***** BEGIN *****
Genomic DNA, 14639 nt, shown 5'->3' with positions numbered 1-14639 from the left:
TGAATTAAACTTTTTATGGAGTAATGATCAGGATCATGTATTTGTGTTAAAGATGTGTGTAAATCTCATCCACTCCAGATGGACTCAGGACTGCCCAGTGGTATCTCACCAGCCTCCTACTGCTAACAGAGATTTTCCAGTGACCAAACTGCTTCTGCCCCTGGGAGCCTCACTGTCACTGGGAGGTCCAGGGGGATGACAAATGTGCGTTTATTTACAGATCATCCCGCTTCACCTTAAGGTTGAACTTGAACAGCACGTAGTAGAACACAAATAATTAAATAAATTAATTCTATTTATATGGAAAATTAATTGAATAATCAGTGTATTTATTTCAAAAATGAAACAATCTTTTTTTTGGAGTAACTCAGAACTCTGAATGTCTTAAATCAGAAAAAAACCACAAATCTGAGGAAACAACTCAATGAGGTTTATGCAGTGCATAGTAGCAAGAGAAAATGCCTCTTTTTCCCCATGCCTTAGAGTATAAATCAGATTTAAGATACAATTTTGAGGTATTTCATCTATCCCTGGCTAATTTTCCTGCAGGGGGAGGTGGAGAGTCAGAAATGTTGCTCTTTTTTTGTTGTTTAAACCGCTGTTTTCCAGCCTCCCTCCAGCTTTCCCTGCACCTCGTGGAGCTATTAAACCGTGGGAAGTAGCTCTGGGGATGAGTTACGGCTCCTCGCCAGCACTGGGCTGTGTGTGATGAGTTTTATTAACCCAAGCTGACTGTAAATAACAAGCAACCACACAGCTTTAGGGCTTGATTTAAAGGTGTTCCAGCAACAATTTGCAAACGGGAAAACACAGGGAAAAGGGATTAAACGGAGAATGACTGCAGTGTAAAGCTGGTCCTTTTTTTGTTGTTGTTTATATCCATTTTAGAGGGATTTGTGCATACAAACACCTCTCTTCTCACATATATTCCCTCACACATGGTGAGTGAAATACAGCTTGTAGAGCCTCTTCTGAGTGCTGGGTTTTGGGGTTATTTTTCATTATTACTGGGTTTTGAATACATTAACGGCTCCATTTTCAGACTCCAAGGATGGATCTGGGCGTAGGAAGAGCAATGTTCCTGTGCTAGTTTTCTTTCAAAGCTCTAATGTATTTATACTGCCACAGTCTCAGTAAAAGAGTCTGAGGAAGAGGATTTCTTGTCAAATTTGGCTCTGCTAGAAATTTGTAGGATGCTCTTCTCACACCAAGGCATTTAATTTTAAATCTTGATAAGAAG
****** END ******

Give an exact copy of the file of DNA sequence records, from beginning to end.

Genomic DNA, 14639 nt, shown 5'->3' with positions numbered 1-14639 from the left:
TGAATTAAACTTTTTATGGAGTAATGATCAGGATCATGTATTTGTGTTAAAGATGTGTGTAAATCTCATCCACTCCAGATGGACTCAGGACTGCCCAGTGGTATCTCACCAGCCTCCTACTGCTAACAGAGATTTTCCAGTGACCAAACTGCTTCTGCCCCTGGGAGCCTCACTGTCACTGGGAGGTCCAGGGGGATGACAAATGTGCGTTTATTTACAGATCATCCCGCTTCACCTTAAGGTTGAACTTGAACAGCACGTAGTAGAACACAAATAATTAAATAAATTAATTCTATTTATATGGAAAATTAATTGAATAATCAGTGTATTTATTTCAAAAATGAAACAATCTTTTTTTTGGAGTAACTCAGAACTCTGAATGTCTTAAATCAGAAAAAAACCACAAATCTGAGGAAACAACTCAATGAGGTTTATGCAGTGCATAGTAGCAAGAGAAAATGCCTCTTTTTCCCCATGCCTTAGAGTATAAATCAGATTTAAGATACAATTTTGAGGTATTTCATCTATCCCTGGCTAATTTTCCTGCAGGGGGAGGTGGAGAGTCAGAAATGTTGCTCTTTTTTTGTTGTTTAAACCGCTGTTTTCCAGCCTCCCTCCAGCTTTCCCTGCACCTCGTGGAGCTATTAAACCGTGGGAAGTAGCTCTGGGGATGAGTTACGGCTCCTCGCCAGCACTGGGCTGTGTGTGATGAGTTTTATTAACCCAAGCTGACTGTAAATAACAAGCAACCACACAGCTTTAGGGCTTGATTTAAAGGTGTTCCAGCAACAATTTGCAAACGGGAAAACACAGGGAAAAGGGATTAAACGGAGAATGACTGCAGTGTAAAGCTGGTCCTTTTTTTGTTGTTGTTTATATCCATTTTAGAGGGATTTGTGCATACAAACACCTCTCTTCTCACATATATTCCCTCACACATGGTGAGTGAAATACAGCTTGTAGAGCCTCTTCTGAGTGCTGGGTTTTGGGGTTATTTTTCATTATTACTGGGTTTTGAATACATTAACGGCTCCATTTTCAGACTCCAAGGATGGATCTGGGCGTAGGAAGAGCAATGTTCCTGTGCTAGTTTTCTTTCAAAGCTCTAATGTATTTATACTGCCACAGTCTCAGTAAAAGAGTCTGAGGAAGAGGATTTCTTGTCAAATTTGGCTCTGCTAGAAATTTGTAGGATGCTCTTCTCACACCAAGGCATTTAATTTTAAATCTTGATAAGAAG